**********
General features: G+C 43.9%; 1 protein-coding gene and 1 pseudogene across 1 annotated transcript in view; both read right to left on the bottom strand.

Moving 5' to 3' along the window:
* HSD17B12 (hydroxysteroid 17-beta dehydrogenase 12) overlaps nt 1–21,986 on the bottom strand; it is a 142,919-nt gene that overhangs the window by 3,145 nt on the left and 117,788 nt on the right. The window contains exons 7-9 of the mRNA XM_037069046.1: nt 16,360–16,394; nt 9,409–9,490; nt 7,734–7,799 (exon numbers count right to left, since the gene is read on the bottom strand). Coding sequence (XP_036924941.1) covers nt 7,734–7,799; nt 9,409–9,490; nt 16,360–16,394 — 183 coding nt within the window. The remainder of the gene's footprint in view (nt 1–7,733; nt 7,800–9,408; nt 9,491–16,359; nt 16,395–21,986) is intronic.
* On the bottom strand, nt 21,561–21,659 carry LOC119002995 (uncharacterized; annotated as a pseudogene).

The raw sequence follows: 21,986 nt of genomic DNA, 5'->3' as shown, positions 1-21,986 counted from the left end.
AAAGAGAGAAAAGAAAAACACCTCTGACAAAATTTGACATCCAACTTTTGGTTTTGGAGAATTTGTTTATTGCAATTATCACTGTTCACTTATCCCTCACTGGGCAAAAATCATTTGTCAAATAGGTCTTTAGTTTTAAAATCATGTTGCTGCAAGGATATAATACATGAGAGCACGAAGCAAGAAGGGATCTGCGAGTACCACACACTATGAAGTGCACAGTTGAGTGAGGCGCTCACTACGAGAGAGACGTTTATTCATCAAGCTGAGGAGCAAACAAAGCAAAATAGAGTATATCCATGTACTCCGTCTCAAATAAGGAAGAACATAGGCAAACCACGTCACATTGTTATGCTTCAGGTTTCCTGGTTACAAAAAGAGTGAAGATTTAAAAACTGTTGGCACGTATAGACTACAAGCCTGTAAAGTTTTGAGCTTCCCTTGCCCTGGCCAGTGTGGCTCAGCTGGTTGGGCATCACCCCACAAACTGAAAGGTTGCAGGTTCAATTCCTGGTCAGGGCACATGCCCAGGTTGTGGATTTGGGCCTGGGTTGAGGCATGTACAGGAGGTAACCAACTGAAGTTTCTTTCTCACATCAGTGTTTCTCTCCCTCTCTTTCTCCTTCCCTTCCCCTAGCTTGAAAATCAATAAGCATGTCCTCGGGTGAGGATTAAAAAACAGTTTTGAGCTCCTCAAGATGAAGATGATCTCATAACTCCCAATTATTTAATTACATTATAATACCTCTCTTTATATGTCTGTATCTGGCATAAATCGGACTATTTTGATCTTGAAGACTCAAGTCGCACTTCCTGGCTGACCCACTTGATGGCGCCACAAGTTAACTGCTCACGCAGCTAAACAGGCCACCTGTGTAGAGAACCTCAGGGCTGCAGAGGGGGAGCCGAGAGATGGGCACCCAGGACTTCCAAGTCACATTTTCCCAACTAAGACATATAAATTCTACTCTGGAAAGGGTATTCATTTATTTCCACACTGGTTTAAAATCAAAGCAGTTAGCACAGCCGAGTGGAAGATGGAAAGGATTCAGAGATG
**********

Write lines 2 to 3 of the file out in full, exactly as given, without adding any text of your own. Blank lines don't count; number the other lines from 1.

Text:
Moving 5' to 3' along the window:
* HSD17B12 (hydroxysteroid 17-beta dehydrogenase 12) overlaps nt 1–21,986 on the bottom strand; it is a 142,919-nt gene that overhangs the window by 3,145 nt on the left and 117,788 nt on the right. The window contains exons 7-9 of the mRNA XM_037069046.1: nt 16,360–16,394; nt 9,409–9,490; nt 7,734–7,799 (exon numbers count right to left, since the gene is read on the bottom strand). Coding sequence (XP_036924941.1) covers nt 7,734–7,799; nt 9,409–9,490; nt 16,360–16,394 — 183 coding nt within the window. The remainder of the gene's footprint in view (nt 1–7,733; nt 7,800–9,408; nt 9,491–16,359; nt 16,395–21,986) is intronic.